Organizations should be flexible when putting together work-from-home policies. Also: how virtual experiences can still engage audiences.
By now, most or all of your employees are probably working remotely. With that in mind, it’s time to take a look at your work-from-home policies—are you offering enough flexibility to workers?
“Does your work from home policy account for things like ensuring that those with introverted tendencies get enough non-meeting time? Are you allowing flexibility in the times when people are most productive?” asks Dom Nicastro on CMSWire. “Just because the boss signs in at 8 a.m. doesn’t mean that is possible for employees with four kids at home who need to get online for virtual classrooms.”
In times like these, don’t create rigid policies or expectations. Instead, focus on doing as much as you can to support employees. For example, organizations should avoid blanket policies about face time, meeting check-ins, and strict work hours during the day. That way, you won’t favor any particular personality type.
“The reality of the virtual workplace is that employees will have different preferences of times to get work done. Some may like 11 a.m. through 7 p.m., and others may prefer to fire things up at 5 a.m.,” Nicastro says.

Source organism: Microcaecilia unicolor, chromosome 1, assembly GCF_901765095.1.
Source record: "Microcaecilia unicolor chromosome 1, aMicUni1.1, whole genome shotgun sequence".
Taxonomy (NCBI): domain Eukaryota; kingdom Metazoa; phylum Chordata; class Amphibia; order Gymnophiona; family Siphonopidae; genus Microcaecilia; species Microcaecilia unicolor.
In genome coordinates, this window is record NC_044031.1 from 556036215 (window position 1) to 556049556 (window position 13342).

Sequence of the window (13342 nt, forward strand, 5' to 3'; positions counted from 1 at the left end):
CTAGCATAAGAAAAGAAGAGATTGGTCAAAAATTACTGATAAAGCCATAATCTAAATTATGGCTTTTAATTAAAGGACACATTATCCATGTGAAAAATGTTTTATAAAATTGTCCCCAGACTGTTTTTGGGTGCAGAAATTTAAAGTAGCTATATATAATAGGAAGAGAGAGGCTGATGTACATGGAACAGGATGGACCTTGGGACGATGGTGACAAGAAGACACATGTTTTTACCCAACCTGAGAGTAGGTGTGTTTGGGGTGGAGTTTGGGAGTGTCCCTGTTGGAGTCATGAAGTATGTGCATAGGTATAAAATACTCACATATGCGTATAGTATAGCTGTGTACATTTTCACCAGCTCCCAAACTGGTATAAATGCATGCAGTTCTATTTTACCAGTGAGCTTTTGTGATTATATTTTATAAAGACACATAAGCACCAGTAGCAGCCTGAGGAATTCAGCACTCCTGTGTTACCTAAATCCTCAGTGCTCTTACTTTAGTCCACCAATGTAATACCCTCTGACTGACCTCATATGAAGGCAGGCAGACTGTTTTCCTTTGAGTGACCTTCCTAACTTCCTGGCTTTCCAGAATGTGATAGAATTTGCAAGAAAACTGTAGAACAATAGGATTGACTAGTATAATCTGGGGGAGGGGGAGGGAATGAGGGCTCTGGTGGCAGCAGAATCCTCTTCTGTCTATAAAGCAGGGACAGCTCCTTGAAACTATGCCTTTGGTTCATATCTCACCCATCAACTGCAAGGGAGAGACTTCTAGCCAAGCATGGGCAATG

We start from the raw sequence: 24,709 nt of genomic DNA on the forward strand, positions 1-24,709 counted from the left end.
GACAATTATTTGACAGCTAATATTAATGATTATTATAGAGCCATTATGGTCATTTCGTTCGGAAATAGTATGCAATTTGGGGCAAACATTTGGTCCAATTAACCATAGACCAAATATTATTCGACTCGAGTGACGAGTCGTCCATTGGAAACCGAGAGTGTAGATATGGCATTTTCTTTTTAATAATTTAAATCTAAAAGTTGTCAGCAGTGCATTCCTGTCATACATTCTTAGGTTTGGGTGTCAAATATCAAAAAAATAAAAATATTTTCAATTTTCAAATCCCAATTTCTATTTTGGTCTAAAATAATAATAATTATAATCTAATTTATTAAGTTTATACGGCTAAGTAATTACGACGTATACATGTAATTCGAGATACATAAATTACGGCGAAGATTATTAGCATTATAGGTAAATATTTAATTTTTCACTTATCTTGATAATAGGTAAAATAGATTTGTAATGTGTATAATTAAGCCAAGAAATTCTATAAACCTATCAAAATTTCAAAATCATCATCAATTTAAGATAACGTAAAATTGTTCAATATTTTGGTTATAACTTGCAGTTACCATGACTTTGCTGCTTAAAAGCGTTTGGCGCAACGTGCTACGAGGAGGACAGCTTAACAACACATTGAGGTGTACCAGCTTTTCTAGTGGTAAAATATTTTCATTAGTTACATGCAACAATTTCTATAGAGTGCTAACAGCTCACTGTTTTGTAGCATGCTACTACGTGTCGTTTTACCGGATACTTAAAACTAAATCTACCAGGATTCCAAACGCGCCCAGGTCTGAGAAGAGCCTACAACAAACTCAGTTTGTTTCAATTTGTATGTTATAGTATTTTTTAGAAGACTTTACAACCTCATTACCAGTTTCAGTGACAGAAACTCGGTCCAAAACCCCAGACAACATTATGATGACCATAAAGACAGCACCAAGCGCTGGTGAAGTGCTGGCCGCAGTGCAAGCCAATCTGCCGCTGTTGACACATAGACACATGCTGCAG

Of course, policies shouldn’t allow employees to do whatever they want, Nicastro says. Some standards of communication should be set to make sure employees remain productive. Your policy should indicate the channels and expected frequency of communication.
How Nonprofits Can Use Augmented Reality
Here's how nonprofits are using augmented reality to advance their cause (and how you can too!) https://t.co/tTBVkKGBU4
— Wild Apricot (@WildApricot) May 10, 2020
Looking for another way to engage your audience digitally? Some organizations are taking advantage of augmented reality, notes Wild Apricot’s Terry Ibele.
“When nonprofits use augmented reality to create an experience that helps someone see the world in a different way—a world that’s tied to their mission—that’s when they inspire people to act,” he says.
For example, the Hydrous—a nonprofit with a mission to create open-access oceans—uses 360-degree video to let people experience their ocean excursions.
Other Links of Note
Hybrid events are the immediate future of the industry, says Victoria Copans on the Event Manager blog. She breaks down how to use virtual event strategies once live events return.
Too many speakers focus on presenting information instead of facilitating learning, says Jeffrey Cufaude on the Idea Architects blog. He talks about how to engage audiences.
Social media marketing in 2020. HubSpot breaks down what you should stop, start, and keep doing.